We’ll just test that installation process. Mine looks slightly different here because I’ve previously installed a few of these packages, but your should look something like this:

tom.oconnor@charcoal-black:~/dkmsroll/e1000e-dkms$ sudo dpkg -i e1000e-dkms_1.9.5-custombuild-r1_all.deb
[sudo] password for tom.oconnor: 
(Reading database ... 385051 files and directories currently installed.)
Preparing to replace e1000e-dkms 1.9.5-baseblack-r6 (using e1000e-dkms_1.9.5-custombuild-r1_all.deb) ...
-------- Uninstall Beginning --------
Module:  e1000e
Version: 1.9.5
Kernel:  2.6.32-38-generic (x86_64)
Status: Before uninstall, this module version was ACTIVE on this kernel.
 - Uninstallation
   - Deleting from: /lib/modules/2.6.32-38-generic/updates/dkms/
 - Original module
   - No original module was found for this module on this kernel.
   - Use the dkms install command to reinstall any previous module version.
Updating initrd
Making new initrd as /boot/initrd.img-2.6.32-38-generic
(If next boot fails, revert to the .bak initrd image)
DKMS: uninstall Completed.
Deleting module version: 1.9.5
completely from the DKMS tree.
Unpacking replacement e1000e-dkms ...
Setting up e1000e-dkms (1.9.5-custombuild-r1) ...
Loading new e1000e-1.9.5 DKMS files...
First Installation: checking all kernels...
Building only for 2.6.32-38-generic
Building for architecture x86_64
Building initial module for 2.6.32-38-generic
Running module version sanity check.
 - Original module
 - Installation
   - Installing to /lib/modules/2.6.32-38-generic/updates/dkms/
Updating initrd
Making new initrd as /boot/initrd.img-2.6.32-38-generic
(If next boot fails, revert to the .bak initrd image)
DKMS: install Completed.
Processing triggers for initramfs-tools ...
update-initramfs: Generating /boot/initrd.img-2.6.32-38-generic

So let’s recap. We took an existing dkms package from a PPA, took it apart, figured out how it’s been put together.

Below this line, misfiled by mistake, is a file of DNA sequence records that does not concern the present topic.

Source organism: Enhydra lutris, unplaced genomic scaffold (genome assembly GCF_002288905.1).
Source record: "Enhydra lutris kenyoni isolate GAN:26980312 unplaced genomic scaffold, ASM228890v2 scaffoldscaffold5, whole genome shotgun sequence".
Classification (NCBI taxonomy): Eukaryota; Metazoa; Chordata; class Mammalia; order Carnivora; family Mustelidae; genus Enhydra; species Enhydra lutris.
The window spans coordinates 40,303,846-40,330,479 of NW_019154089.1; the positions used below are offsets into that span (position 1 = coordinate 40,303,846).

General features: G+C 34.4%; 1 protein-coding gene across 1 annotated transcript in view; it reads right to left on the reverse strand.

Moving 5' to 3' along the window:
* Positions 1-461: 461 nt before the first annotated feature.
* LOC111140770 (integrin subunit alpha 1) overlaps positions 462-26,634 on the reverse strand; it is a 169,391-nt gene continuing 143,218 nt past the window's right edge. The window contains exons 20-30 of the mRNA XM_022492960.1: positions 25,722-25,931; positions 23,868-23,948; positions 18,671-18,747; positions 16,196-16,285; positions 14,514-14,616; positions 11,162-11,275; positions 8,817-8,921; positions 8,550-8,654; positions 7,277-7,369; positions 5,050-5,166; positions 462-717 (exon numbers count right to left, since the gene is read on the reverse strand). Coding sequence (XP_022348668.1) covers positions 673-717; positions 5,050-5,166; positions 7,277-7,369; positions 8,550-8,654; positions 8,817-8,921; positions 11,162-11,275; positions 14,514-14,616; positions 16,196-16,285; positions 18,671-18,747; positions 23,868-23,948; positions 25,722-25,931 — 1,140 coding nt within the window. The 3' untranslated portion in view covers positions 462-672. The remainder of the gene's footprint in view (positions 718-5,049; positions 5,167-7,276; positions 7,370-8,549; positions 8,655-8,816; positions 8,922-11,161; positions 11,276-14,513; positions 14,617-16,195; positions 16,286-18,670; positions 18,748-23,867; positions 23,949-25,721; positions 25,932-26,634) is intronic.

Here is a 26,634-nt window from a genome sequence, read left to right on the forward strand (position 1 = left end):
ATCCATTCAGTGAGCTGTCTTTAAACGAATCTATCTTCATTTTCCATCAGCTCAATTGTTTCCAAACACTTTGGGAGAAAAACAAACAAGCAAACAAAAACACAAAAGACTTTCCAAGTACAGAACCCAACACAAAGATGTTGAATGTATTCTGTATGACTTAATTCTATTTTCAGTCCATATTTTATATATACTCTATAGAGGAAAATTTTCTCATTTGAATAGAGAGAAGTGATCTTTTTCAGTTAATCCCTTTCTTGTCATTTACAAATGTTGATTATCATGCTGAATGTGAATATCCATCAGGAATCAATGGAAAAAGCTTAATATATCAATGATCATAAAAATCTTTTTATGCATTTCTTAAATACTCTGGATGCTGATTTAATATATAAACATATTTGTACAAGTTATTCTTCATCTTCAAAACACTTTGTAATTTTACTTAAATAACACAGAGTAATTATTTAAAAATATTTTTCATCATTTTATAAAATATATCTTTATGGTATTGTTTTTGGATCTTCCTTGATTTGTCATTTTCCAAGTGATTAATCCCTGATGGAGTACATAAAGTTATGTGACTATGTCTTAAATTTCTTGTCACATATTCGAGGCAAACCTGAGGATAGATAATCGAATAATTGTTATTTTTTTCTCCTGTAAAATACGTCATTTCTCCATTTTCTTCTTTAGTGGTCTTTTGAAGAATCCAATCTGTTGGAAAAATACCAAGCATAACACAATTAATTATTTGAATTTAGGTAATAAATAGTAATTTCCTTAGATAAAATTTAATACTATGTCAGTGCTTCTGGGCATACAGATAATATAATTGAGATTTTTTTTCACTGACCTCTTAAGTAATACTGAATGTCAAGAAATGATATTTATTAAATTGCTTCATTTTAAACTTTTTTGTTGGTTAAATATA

Made our own directory structure to look like that, modified the postinst and prerm files to fit our DKMS module instead, then dropped the source directory into the source tree, and built the new debian package with fpm.

In order to make this installable at system build time, I simply published the deb to our internal apt repository, then in our preseed file, we’ve got a pkgsel\include line that now looks like this.

d-i pkgsel/include string puppet puppet-common facter ssh zsh curl dkms linux-headers-generic build-essential linux-headers-2.6.32-38 e1000e-dkms 2.6.32-38 is the default lucid kernel that has been installed initially, so we can specify that explicitly here.

When the preseeder runs, it installs dkms, linux-headers and build-essential, then grabs the e1000e-dkms package and installs that too.

The DKMS builder triggers a rebuild of the initramfs that lives in /boot, so that next time we boot, the kernel loads the new e1000e.ko module, and the system can then access the network.

Job’s a good ‘un.

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Written by Tom O'Connor, an AWS Technical Specialist, with background in DevOps and scalability. You should follow them on Twitter